Heathcote River/Ōpāwaho catchment
We are working with the Christchurch West Melton Water Zone Committee, Christchurch City Council, local rūnanga, and community groups and organisations to improve the health of streams and rivers in this catchment.
By helping people understand what stormwater is and where it ends up, we hope to work together to increase public awareness and understanding of the challenges our urban waterways face.
The largest waterway in the catchment, the Heathcote/Ōpāwaho River is fed by Cashmere Stream and needs your help to improve the water clarity.
Soil (sediment) that leaves properties throughout the catchment ends up on footpaths, gutters, and roads, and enters the stormwater network.
This network goes into the Cashmere Stream, and then into the Heathcote/Ōpāwaho River. Sediment from these drains smothers the habitat for fish and insects making it harder for fish to see their food and makes the river dirty and more likely to flood.
You can find more information about the river's water quality and health in Christchurch City Council's Waterway Health Report Card.
To help, you can protect our waterways by doing things like:
- picking up dog poo and rubbish, and disposing of it properly
- washing the car on the grass verge or your lawn
- keeping dirt on your property when doing construction
- reporting dirt or sediment leaving building sites and going onto footpaths or roads by phoning us on 0800 765 588 (24/7) or report it using the Snap, Send, Solve app.
Running along the northern base of the Port Hills and into the Ōpāwaho/Heathcote River, Cashmere Stream faces suspended sediment issues and low water clarity as a result.
The Cashmere Stream Care Group collected water clarity data from November 2010 to February 2018. The results showed that water clarity in Cashmere Stream is degrading over time, with clarity significantly worse in the hill area, and during rain events when more sediment enters the waterways.
Improving Cashmere Stream's water clarity
To improve water clarity in Cashmere Stream, more sediment and erosion prevention on development sites, and public education on the hill catchments are needed. These areas are where sediment comes from, and that results in poor water clarity for local waterways.
Key sources of sediment coming from the Port Hills include:
- exposed soils from forestry and inadequate forestry riparian buffers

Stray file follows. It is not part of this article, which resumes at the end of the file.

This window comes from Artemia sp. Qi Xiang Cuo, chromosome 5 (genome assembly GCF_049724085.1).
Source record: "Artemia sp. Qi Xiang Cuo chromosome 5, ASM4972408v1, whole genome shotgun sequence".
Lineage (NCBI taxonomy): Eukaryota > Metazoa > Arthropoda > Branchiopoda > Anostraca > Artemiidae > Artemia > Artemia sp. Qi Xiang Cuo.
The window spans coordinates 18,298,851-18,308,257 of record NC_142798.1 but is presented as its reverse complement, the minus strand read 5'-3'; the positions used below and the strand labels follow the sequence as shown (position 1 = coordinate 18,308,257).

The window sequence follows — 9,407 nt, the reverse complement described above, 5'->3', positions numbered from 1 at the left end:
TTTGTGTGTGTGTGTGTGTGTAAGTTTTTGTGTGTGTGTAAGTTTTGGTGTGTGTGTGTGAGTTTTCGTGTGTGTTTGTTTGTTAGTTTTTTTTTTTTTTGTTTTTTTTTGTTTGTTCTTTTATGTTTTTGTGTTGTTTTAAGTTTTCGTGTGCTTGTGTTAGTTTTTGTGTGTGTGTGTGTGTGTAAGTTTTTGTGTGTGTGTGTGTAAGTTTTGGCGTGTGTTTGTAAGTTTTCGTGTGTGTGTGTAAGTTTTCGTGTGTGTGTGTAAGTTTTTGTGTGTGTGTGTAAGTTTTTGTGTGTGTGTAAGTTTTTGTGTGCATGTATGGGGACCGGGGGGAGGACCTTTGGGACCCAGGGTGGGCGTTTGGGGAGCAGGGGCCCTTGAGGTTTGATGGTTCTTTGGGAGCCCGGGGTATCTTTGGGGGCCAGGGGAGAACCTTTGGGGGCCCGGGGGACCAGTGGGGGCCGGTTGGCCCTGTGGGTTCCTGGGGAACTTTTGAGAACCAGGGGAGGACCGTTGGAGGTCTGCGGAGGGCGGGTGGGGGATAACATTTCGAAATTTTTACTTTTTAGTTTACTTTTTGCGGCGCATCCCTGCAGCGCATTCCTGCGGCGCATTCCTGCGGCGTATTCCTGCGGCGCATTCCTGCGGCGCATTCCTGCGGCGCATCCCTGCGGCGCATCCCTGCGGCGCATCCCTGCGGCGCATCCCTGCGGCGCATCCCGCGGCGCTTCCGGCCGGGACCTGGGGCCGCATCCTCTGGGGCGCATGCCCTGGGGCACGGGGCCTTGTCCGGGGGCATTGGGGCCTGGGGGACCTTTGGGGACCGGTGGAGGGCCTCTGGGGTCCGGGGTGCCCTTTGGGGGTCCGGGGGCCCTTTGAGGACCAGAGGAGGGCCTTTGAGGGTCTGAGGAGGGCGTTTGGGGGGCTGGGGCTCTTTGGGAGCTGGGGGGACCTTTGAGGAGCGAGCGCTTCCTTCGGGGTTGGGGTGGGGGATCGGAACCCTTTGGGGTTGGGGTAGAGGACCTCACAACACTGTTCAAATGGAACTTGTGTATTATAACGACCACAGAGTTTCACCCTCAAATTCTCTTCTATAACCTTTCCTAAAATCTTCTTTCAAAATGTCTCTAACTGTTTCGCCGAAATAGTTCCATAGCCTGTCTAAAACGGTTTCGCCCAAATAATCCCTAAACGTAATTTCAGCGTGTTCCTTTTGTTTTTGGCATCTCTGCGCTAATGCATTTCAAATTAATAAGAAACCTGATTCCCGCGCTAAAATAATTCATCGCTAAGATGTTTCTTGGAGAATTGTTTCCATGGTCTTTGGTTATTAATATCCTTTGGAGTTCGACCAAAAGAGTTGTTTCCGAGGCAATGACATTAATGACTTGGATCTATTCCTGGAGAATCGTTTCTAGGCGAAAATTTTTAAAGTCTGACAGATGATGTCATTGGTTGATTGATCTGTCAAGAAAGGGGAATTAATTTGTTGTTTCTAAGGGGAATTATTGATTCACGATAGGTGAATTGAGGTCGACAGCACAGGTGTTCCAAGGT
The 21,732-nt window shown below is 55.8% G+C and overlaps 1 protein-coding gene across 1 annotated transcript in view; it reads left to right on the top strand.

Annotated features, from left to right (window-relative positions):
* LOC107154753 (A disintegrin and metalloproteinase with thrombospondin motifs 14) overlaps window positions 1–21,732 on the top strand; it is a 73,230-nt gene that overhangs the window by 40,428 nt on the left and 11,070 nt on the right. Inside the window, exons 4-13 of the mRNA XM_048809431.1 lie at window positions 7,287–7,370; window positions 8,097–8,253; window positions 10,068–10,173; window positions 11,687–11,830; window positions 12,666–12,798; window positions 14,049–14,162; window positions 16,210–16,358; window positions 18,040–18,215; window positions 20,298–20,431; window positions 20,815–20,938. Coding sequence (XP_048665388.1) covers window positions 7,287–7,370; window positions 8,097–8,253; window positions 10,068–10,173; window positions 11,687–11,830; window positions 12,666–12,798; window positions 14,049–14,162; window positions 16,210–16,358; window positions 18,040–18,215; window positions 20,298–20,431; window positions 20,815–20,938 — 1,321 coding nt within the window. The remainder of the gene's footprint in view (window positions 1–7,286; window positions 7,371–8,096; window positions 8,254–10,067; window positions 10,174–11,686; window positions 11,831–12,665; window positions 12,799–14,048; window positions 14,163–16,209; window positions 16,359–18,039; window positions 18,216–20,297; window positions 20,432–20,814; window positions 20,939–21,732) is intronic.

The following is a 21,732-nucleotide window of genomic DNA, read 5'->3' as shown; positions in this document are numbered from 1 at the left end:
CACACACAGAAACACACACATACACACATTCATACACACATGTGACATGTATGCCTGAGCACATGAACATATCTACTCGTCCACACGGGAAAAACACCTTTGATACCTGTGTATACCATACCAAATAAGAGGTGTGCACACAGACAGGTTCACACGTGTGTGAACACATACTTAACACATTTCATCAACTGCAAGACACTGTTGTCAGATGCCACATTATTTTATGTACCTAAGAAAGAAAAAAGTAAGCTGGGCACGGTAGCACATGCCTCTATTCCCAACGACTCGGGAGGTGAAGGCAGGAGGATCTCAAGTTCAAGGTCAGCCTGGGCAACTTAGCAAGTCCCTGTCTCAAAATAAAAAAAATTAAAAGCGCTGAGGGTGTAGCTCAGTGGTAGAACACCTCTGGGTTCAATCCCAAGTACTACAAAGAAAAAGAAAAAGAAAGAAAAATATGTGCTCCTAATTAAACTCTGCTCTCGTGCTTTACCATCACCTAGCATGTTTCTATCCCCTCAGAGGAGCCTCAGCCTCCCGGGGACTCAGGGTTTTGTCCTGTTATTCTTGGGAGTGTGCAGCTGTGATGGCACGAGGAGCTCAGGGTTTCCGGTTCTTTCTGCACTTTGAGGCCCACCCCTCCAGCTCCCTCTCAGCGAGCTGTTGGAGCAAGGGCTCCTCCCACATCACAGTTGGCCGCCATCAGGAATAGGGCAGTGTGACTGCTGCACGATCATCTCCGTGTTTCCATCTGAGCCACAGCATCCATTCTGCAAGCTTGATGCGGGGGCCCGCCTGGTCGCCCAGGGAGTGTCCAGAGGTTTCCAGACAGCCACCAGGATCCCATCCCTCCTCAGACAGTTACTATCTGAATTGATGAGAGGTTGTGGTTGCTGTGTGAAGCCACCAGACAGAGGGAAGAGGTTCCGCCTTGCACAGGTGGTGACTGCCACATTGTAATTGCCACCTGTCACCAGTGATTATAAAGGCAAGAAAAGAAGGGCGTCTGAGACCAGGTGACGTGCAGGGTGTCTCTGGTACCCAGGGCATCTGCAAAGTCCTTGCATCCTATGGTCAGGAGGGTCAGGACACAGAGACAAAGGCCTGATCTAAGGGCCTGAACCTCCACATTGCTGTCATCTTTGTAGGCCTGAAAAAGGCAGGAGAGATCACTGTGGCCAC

- poorly constructed and maintained recreation tracks
- unfenced waterways resulting in loss of vegetation
- loss of vegetation due to fire
- exposed soils during subdivision development, and
- poorly performing and managed sediment and erosion control strategies.
Learn more about sediment in waterways, by watching this video with EOS Ecology Principal Scientist, Shelley McMurtrie.
If you see sediment or erosion issues during heavy rains or surrounding building/construction sites, call our incident response hotline on 0800 765 588. Once we know, we can investigate.
Haytons Stream forms part of Christchurch's stormwater network, which is owned and operated by Christchurch City Council.
The stream runs through the middle of a large industrial area in Hornby-Wigram and it has a high level of pollution.
Run-off from footpaths, roads and gutters during rain events carries contaminants into the waterway.
We are working with businesses in the industrial area to ensure any stormwater leaving their sites is as clean as possible.
Curletts Stream is similar to Haytons Stream in that it is spring-fed and flows through an industrial area before entering the Heathcote River/Ōpāwaho.
Our staff have visited businesses in the catchment to help them minimise the amount of contaminants running off their sites.
We have a 'Sediment Toolbox' to help everyone involved with any kind of earthworks on the land or near water reduce their sediment impact.
Check out the toolbox here to see resources, photos, videos and more.